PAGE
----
There are four new vulnerabilities that affect as many as 900 million Android smartphones – yours might be one of them.
Check Point yesterday sent word out that it had discovered four vulnerabilites in Qualcomm chipset software drivers. The vulnerabilities were given the name “QuadRooter” as they would give an attacker root access to an Android smartphone.
“Any Android device built using these chipsets is at risk,” said Check Point.
“The drivers, which control communication between chipset components, become incorporated into Android builds manufacturers develop for their devices.”
One of the risk with this is that an attacker could plant malware inside an app and have it install on a smartphone. With root access there may be no warnings that a user was trying to install a malicious app.
Of the greatest concern is that the vulnerability is present in some of the latest Android smartphones including:
- Samsung Galaxy S7 and S7 Edge
- LG G5, LG G4
- Blackberry Priv
- Sony Xperia Z Ultra
- HTC One, MTC M9 and HTC 10
How to check if you’re at risk
If you breathed a sigh of relief after not seeing your handset on that list be warned – because of Qualcomm’s ubiquity in the Android smartphone market you might still be at risk.
For that reason we recommend using Check Point’s QuadRooter Scanner, available for free on the Google Play Store.
Keep in mind that this app will simply tell you if your handset has one or more of the QuadRooter vulnerabilities. We scanned a CAT S60 as well as a Samsung Galaxy A3 here in the office and discovered that both contained vulnerabilities so we highly recommend scanning your handset today.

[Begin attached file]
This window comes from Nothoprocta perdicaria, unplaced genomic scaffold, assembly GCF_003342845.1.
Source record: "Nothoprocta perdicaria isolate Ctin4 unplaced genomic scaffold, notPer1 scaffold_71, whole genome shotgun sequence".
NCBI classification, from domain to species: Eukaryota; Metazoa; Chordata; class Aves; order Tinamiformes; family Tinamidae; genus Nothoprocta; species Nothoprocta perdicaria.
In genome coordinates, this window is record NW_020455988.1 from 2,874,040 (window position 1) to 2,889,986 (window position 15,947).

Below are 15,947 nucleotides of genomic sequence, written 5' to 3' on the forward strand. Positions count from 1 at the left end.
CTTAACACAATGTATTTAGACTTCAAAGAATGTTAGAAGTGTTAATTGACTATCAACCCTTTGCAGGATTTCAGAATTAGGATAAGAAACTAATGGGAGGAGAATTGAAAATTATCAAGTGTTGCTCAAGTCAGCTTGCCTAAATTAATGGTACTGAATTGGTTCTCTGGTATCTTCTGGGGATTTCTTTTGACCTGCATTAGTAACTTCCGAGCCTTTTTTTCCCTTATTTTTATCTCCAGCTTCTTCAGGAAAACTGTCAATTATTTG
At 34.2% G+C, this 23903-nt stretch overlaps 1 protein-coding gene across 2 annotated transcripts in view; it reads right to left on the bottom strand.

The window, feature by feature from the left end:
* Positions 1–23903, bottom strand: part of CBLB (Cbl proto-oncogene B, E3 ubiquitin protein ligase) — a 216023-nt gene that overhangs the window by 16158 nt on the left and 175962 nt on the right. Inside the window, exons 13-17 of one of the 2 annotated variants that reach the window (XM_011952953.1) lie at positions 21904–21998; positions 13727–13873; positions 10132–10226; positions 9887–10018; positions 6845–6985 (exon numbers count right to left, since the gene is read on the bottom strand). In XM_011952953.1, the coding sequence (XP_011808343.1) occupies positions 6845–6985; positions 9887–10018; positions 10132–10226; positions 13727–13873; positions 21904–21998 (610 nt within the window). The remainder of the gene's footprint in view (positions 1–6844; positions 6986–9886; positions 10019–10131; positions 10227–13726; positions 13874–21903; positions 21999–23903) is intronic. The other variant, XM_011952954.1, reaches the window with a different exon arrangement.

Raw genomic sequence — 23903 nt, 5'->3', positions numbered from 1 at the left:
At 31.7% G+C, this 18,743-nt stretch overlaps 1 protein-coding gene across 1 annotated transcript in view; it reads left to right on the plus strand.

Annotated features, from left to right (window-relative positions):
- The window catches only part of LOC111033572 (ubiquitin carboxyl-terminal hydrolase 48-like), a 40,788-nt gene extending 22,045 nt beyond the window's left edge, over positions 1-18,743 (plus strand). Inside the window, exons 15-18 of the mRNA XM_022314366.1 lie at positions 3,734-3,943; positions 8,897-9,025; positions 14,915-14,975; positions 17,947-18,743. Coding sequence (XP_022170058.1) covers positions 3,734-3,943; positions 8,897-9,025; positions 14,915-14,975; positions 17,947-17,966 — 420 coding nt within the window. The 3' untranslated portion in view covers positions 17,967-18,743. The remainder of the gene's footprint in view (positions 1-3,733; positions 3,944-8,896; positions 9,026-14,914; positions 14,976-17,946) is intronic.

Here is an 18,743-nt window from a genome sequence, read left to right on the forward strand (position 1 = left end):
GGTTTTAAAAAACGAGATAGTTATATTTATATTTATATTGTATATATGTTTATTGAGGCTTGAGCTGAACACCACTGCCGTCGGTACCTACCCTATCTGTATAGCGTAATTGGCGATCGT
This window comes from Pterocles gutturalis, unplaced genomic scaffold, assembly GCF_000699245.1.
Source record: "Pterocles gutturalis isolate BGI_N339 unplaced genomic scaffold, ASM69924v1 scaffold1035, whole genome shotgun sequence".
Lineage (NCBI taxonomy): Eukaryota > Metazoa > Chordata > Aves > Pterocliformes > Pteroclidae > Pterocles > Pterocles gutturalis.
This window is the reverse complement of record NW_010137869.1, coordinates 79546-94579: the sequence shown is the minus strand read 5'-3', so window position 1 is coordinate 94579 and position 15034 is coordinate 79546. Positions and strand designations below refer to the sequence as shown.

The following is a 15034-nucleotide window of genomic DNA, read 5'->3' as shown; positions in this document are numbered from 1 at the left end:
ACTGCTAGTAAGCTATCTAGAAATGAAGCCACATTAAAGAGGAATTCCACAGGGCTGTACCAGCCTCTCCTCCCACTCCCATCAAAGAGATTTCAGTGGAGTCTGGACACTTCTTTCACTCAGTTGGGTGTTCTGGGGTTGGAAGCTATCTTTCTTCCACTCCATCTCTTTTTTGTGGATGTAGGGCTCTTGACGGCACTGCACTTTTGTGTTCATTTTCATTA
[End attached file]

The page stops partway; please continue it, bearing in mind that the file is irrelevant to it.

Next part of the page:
The fix is coming, slowly
Fixing these vulnerabilities is a tough process but it is happening. Check Point says that because the drivers are installed during the manufacturing process patches need to be delivered by manufacturers.
“This situation highlights the inherent risks in the Android security model. Critical security updates must pass through the entire supply chain before they can be made available to end users. Once available, the end users must then be sure to install these updates to protect their devices and data,” explained the security firm.
With that having been said, three of the four vulnerabilities have been patched with a forth incoming according to The Register.
Until those patches are live though be sure to exercise these precautions to protect both your smartphone and the information contained within.
- Avoid side-loading applications. Only use the Google Play Store to download apps.
- Only use WiFi networks you know and trust
- Read through application permission requests. If something seems suspicious, don’t grant the permission.
- Install a mobile security solution that monitors your smartphone or tablet for suspicious activity.